GAZA – Dina, a Christian woman originally from Jerusalem, has spent six days in Gaza with a medical team. In her mother’s blog “Reflections from Palestine – A Journey of hope” she tells what is happening in Gaza, and shares the frightening vision of a devastated tight peace of land.
Today is day six in Gaza, the day it all starts getting to you. Yesterday we went out to look around and started saw the devastation. Homes destroyed, pharmacies, doctors’ surgeries…all blatant violations of the Geneva Conventions. I was still detached, I went around with my colleague Dr. Haytham, accompanied by old friends from Gaza. Dr. Yehia drove us around; we started in the Shejaieh neighborhood and Hay al Tuffah. The destruction, the putrid smells – I could see his pain as he showed us where was born and where his children were born. They destroyed my memories, he said. I could see him taking in a deep breath as he said this was enough for today…we were both seeing this destruction for the first time.
Today I knew why he was so reluctant to go through this. I realized what was around the corner. We drove by the site of where the Wafa hospital was. Total destruction – unrecognisable. The site included the old hospital building, the new hospital building, the old people’s nursing home and a centre for disabled children. Also near them was a school that was shelled…..WHAT THE HELL! Next to it was a huge home with the family sitting outside, looking, hoping, talking. Yet the smell of rot and flies all around were nagging on everyone’s mind. Could it be someone was still under all this rubble? They were trying to justify it. Perhaps it’s a cat or some crushed animal. Will it work, I wonder – the smell lingers in the air.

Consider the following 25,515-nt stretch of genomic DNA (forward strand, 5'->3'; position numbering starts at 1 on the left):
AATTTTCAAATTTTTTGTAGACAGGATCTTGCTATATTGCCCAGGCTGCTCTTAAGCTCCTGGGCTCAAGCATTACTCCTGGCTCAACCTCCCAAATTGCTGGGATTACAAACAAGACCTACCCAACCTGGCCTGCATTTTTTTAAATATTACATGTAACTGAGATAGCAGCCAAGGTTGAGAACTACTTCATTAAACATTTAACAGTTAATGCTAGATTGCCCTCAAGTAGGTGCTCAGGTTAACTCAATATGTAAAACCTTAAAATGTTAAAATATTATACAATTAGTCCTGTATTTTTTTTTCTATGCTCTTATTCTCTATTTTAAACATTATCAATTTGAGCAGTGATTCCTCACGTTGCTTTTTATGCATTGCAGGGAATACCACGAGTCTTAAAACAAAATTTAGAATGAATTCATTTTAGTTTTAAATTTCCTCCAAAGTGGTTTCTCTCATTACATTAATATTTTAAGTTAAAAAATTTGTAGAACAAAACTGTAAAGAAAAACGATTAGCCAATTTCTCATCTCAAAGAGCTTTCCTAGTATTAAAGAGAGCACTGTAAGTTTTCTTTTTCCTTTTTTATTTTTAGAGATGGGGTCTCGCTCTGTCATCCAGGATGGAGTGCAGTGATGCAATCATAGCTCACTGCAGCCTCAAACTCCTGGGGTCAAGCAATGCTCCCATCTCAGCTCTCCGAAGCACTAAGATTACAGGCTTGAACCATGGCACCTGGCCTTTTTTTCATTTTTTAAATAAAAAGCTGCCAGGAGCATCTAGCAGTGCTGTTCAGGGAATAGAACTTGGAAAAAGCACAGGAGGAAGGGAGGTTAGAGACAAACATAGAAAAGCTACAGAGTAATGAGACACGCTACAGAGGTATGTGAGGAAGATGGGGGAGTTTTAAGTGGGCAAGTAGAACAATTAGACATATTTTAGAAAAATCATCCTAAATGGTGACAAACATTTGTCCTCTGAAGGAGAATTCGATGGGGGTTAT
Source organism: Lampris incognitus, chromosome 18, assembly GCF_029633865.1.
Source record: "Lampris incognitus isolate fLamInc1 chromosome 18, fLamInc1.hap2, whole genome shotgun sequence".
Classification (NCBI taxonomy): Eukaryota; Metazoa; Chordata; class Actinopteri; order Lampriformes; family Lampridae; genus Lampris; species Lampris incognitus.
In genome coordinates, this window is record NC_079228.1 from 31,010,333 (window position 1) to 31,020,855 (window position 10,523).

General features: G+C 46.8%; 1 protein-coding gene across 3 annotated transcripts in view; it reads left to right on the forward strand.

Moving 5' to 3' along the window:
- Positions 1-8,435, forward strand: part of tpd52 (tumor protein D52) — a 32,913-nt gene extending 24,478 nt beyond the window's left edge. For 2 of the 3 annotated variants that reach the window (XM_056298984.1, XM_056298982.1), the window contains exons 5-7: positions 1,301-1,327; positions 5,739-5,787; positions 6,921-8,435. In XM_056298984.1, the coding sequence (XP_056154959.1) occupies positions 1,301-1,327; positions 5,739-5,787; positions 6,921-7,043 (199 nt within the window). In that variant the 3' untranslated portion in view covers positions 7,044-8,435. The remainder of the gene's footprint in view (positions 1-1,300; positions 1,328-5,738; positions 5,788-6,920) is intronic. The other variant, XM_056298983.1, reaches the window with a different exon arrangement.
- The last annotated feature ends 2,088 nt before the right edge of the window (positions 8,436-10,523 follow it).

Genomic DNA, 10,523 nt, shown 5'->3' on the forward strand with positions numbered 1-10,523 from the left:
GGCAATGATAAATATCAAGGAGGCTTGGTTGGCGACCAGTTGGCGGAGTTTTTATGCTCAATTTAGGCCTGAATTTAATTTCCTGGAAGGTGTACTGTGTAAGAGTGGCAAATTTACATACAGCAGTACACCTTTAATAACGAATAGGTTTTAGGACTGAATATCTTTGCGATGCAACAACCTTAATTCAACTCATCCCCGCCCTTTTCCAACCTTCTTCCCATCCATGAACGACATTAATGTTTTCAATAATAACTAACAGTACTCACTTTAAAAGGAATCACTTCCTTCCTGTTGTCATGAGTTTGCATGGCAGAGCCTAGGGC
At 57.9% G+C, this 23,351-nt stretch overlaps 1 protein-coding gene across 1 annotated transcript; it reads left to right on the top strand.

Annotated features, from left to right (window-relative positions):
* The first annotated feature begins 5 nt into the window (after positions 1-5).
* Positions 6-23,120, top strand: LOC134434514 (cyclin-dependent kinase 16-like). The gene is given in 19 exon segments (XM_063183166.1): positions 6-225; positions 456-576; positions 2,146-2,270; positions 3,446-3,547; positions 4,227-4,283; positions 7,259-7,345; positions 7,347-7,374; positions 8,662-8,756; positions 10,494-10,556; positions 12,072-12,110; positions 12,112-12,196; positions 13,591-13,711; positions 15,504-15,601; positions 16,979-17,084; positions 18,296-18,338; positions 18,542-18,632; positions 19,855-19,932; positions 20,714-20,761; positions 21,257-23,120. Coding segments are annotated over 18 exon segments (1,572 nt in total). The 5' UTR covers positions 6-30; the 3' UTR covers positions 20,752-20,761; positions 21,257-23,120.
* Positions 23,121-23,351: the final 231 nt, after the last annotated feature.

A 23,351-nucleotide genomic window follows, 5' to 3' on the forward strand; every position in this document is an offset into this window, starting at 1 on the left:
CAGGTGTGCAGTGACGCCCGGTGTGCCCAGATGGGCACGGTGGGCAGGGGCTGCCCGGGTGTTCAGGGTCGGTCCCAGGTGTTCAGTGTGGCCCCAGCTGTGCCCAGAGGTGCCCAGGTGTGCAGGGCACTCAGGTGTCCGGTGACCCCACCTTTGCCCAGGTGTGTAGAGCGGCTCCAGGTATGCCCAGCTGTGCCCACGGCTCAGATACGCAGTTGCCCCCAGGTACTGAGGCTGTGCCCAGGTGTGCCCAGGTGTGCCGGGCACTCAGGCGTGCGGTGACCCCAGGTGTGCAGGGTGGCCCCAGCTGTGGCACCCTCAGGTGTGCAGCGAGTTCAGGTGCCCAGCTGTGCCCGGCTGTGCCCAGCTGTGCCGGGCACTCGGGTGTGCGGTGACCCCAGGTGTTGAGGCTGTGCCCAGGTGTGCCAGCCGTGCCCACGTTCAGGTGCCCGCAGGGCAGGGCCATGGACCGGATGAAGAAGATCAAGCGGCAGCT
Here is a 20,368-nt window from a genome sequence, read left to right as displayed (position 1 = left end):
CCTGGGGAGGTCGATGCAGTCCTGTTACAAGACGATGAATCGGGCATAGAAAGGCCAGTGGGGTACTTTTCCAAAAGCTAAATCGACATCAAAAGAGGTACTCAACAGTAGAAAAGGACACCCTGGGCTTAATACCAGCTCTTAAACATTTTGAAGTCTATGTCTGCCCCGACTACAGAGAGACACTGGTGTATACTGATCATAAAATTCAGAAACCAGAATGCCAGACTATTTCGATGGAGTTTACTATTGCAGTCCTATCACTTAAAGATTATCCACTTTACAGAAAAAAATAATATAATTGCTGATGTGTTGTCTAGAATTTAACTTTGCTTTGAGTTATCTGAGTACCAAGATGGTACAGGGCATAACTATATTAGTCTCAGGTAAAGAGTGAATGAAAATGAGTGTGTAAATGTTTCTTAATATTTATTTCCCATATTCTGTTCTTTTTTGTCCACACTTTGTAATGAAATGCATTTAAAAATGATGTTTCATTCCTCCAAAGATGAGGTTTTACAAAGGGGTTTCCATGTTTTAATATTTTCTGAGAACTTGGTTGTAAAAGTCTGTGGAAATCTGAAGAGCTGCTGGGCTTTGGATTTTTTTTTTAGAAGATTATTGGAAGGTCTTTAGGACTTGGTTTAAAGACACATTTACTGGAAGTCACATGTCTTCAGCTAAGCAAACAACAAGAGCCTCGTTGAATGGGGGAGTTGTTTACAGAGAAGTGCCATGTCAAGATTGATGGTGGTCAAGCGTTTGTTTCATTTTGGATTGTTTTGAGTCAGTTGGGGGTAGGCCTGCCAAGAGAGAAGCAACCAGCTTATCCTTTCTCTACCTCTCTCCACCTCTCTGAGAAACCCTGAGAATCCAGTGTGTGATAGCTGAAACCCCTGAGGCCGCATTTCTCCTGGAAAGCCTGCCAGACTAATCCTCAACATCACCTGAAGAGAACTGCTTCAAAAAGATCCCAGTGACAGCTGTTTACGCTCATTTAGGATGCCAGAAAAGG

Then we reached Shejayieh. It looked like Hiroshima. Like the bomb had struck again. Again, no words could describe the scale of the devastation. I could not focus anymore, which heroic stand this was and which borders? One thing was for sure, it was total annihilation. HOW COULD THE WORLD have sat back silently?! How. As we approached, the people there ran up to our bus thinking we were the ambulance coming to the rescue as they had identified some body parts… We got out and faced the public. We did not dare take out our cameras. There was a lot of tension and anger. People started telling us their stories, the children, the women, the men. We then came to the destroyed home of a great grandmother who had lost her son and his family and now they were digging up her daughter who herself was a grandmother…and most probably the body of her daughter next to her. It was pieces of a body. Hearing that great grandmother relate her story really moved me and made me realize how much I was part of this reality. In the operating room it was easy to shut out the emotions and let the adrenalin work its way into action.
We waited until the ambulances arrived. We did not want to leave before. The situation was very tense and delicate. What a stench, what a sight. I remembered the man sleeping in the hospital who had told me the first day and the third day, where do I go? Have you seen Shujaieh? We do not know where the house was or where the road was…. The children there were very proud. One did not have shoes on his feet. They related heroic stories of the resistance and of the Israeli army running away and fleeing, leaving their stretchers behind them. If fact the borders were very close, just there. The camera in the sky was watching us. We were taken later to a hill in the liberated part of Gaza where the colony of Gush Katif stood. We were thanked for our efforts and invited to lunch. We met up with our colleagues from the south who had done a similar tour visiting Khuzaa, where resistance fighters were assassinated on their way to fight.